The young Henry York moves to his aunt and uncle's farmhouse in Kansas after his adoptive parents are kidnapped while on assignment in a foreign country. He is given a room in the attic and one night awakes to strange noises behind the wall and pieces of plaster in his hair. He, of course, investigates (otherwise, there wouldn't be a story).
What he finds are 99 cupboard doors in the wall and a compass dial for unlocking each one individually. He manages to open some and glimpse worlds not in Kansas. One in particular strikes a nerve with him and he begins to wonder if he is a transplant from another place.
What makes 100 Cupboards so interesting and different is that it explores the feeling all children have that their parents are not their parents, that they are from some far off place. The book deftly compares the brightness and reality of Kansas with the brooding mysteriousness of "the other place." Henry questions what he knows about his past and his identity, and when he finds a means to travel (via the 100th cupboard, located elsewhere in the farmhouse) to the other worlds, he realizes that his suspicions regarding his origin are true.
The book ends with a climactic battle between good and evil - good in his Kansas family and evil in the form of a witch from one of the other cupboard worlds. What is important is that Henry chooses to stand with his adoptive family, identifying with the people who have supported and loved him.
Wilson, however, denies his own premise in the second and third books, Dandelion Fire and The Chestnut King. These texts become quest fables in a second-rate Middle Earth knock-off, a world populated by cardboard cutout maidens, fairies, soldiers, and kings. The trees are paper-mache and the stars sputter with failing electric energy. Henry finds his "real" family in the world beyond one of the cupboard doors and he must quest to save "his world" from an attack by the witch who featured in the climax of 100 Cupboards.
He rides horses, shoots arrows, swordfights, etc. etc. but he doesn't really ever return to Kansas. Kansas, in fact, has been all but cut off from the cupboard worlds. Henry no longer exists as part of the Earthly human race.
The reader is left to wonder why 100 Cupboards exists at all. The trilogy feature two totally different narratives forced onto one protagonist. The lovely, atmospheric, nostalgic questioning of one's own past and place is struck down in favor of the much easier to swallow "adventures of a chosen one."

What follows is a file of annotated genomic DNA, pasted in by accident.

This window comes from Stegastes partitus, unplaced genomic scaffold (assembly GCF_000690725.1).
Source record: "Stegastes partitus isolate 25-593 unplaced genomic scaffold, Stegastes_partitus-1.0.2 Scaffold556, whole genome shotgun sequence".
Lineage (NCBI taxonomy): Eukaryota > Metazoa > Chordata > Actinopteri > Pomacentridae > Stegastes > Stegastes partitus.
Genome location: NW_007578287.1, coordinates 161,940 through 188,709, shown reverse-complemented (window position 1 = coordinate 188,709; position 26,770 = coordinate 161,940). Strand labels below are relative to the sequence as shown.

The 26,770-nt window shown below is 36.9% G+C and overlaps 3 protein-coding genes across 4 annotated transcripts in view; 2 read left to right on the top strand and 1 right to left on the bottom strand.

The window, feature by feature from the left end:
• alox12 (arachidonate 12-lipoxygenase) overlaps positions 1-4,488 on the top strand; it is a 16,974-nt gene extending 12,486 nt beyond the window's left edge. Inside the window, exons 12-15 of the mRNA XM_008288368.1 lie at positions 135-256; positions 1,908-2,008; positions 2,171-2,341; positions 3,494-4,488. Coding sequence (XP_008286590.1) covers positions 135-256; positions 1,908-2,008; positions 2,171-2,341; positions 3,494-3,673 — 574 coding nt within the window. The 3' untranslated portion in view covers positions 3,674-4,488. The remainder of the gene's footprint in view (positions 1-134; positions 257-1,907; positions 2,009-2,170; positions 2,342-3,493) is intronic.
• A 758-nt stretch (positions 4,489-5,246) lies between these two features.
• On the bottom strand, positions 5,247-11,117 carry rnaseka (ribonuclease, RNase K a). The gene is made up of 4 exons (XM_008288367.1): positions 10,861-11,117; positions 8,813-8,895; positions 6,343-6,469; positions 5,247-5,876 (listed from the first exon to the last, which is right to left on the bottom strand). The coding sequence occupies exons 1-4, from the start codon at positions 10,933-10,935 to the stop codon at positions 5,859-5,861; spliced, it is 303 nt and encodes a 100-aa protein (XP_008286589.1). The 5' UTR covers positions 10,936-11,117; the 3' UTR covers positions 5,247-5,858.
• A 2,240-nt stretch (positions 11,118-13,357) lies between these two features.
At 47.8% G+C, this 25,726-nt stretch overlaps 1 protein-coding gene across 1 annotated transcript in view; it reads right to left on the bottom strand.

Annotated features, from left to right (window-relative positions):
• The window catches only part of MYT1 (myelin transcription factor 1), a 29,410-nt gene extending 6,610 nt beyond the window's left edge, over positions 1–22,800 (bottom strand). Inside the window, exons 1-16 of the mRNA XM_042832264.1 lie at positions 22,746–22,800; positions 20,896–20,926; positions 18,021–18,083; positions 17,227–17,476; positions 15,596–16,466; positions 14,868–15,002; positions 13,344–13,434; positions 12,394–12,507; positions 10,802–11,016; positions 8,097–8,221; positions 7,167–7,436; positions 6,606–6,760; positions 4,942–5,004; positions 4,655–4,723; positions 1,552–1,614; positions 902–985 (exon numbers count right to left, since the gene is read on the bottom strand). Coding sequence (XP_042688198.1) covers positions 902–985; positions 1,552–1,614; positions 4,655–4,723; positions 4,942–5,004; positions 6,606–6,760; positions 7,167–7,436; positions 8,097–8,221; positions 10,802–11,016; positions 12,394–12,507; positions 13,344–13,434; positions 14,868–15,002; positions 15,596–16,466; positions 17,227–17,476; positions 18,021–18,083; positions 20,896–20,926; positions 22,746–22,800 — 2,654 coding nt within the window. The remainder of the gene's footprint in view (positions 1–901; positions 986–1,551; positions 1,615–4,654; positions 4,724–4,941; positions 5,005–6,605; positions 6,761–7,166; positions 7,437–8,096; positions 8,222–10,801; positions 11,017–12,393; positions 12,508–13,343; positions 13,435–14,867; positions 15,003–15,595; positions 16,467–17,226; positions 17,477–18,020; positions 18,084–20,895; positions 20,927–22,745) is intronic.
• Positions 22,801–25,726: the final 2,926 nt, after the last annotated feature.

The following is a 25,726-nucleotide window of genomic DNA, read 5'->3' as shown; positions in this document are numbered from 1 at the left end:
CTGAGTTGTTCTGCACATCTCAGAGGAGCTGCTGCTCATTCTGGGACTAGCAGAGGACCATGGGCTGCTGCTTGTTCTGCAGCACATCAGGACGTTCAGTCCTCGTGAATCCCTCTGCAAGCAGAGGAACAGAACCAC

Why must they all be chosen, be princes in disguise, have quests? Why can't they explore, in an imaginative and compelling way, the questions that all children ask themselves. Who am I? Why am I here? Who are these people who surround me?
Friday, May 28, 2010
Tuesday, October 13, 2009
Close your eyes and imagine a marble rotunda with a compass legend inlaid into the floor. Around the circumference of this vast cylinder are a dozen doors. Each door has a brass plaque engraved with bold text. Behind each door lies another rotunda with another eleven doors; each of those doors have a brass plaque, as well. This dodecagon fractal might expand eternally – an architectural Koch snowflake. The only limitation on this structure, like the seemingly endless Winchester Mystery House, for example, is time; otherwise, each room could inform another into eternity. This building is an architectural metaphor for dramaturgy in practice, and aptly grasps at the infinite possibilities which the field encompasses.
The architecture, though grand, seems insignificant in comparison to the Wunderkammern it holds. This museum of research and creative organization holds the considerations of a collector, the dramaturg. The actor, director, or designer enters this cabinet of dramatic curiosities at its hub, the play itself. Off this hub, Macbeth, for example, the doors may be labeled - “English Early Modern Drama,” “History,” and “Design.” Through the door marked “History,” an interested individual may find further doors marked “The Scottish Monarchy,” “Scottish/English Relations,” and “The Scots at War.” These doors continue on into rooms filled with weapons, death masks, cloaks, and maps, anything and everything that may fit into the ever more specific confines of it labeled door. Dramaturgy, as a discipline, draws from the mindset of the Early Modern private collectors of curiosities in creating its theatrical museum. The dramaturg, as a collector, seeks to create a museum of the minds by which the practitioner can be further inspired.